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Defining Theater - FEW CLUES REMAIN., NOT ENTERTAINMENT., NO ACTORS., NO STAGE., NO ACTION., EVALUATING PERFORMANCES., SOURCES

egyptian drama dramatic gods

Egyptian theater has been a mystery to modern scholars. The fact that the Egyptians had no words equivalent to the English words “theater,” “actor,” or “stage,” leads many scholars to believe that Egypt had no theater, as theater is understood in modern times. Yet Egyptologists (experts who have made a special study of Egyptian culture) have recognized that while there is no vocabulary pointing to theater, there are certain ancient Egyptian texts that are dramatic in nature. Many dialogues between gods and kings have survived and much of the music that was recorded on stone walls or papyrus is accompanied by illustrations of people in dramatic poses. There is also a recorded history of Egyptian priests impersonating different gods during ceremonies and festivals. If theater did exist in ancient Egypt it would have occurred during the various festivals held throughout the year, as it mainly did in ancient Greece and Rome in the later centuries before the common era. Even if theater was performed during festival periods, however, Egyptologists concede that it may have lacked many of the major components found in modern theater including entertainment value, professional actors, a stage, action and even an audience since many of the activities considered to be theater took place in small temple areas.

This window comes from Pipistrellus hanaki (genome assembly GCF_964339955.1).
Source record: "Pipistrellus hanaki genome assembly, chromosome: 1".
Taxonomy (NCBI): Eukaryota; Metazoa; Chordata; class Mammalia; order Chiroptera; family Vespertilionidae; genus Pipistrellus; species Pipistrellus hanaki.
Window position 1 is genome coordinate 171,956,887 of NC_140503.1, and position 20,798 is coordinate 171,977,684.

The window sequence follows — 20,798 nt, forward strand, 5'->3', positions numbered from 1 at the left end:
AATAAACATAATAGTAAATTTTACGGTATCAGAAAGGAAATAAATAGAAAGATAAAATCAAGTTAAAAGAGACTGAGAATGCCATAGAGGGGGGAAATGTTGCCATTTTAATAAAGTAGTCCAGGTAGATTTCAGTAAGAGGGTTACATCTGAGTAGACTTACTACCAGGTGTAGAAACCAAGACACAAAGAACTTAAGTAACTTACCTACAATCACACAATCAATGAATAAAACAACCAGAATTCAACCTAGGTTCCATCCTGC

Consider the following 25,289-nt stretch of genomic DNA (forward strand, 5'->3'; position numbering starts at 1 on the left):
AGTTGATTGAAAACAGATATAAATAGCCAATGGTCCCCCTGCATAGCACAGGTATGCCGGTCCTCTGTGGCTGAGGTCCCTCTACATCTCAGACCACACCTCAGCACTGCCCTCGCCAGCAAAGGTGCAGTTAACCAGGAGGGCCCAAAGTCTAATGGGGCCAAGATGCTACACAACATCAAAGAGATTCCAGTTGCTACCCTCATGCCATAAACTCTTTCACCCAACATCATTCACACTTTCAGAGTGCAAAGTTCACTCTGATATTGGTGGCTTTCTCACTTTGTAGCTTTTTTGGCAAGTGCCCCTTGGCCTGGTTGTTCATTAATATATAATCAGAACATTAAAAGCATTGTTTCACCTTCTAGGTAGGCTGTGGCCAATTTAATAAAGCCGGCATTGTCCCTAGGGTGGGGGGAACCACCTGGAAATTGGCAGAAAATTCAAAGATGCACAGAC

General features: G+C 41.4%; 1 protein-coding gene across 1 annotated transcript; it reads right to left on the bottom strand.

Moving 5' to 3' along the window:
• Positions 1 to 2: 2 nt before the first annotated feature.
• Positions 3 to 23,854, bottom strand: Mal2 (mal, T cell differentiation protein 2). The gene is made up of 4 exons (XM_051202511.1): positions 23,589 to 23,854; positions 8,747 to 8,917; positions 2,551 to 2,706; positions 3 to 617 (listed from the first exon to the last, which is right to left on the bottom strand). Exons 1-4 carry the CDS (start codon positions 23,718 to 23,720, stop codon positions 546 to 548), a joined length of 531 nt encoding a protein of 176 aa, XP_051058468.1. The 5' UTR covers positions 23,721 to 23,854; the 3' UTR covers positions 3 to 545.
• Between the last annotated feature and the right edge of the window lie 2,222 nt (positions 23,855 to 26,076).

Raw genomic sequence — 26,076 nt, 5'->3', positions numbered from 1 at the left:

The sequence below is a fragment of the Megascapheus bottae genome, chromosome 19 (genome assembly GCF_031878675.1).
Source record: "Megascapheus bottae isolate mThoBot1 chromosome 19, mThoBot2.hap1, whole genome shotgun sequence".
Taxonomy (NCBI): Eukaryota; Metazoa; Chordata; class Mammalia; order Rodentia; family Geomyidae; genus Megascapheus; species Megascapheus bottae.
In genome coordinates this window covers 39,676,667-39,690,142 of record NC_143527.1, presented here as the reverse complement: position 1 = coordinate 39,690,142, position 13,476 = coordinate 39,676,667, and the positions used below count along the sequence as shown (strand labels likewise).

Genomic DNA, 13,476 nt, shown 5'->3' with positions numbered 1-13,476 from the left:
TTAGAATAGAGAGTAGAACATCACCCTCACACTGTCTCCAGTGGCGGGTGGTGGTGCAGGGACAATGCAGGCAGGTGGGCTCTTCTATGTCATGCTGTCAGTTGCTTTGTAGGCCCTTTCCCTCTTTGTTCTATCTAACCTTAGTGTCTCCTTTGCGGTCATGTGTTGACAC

NOT ENTERTAINMENT.

It is clear that if Egyptian theater existed, it did not serve as an independent form of entertainment. Instead it functioned within religious rituals as either a teaching method or as an offering to the gods. This type of theater is similar to the function theater played in various other cultures of this time period such as the Japanese Noh drama that took stories from religious myths and presented them both for religious edification and for education. This designation puts Egyptian theater in contrast to more Western civilizations, such as Greece which developed theater as an independent institution from religion, education, or government, even though these institutions were still heavily influential in determining dramatic content.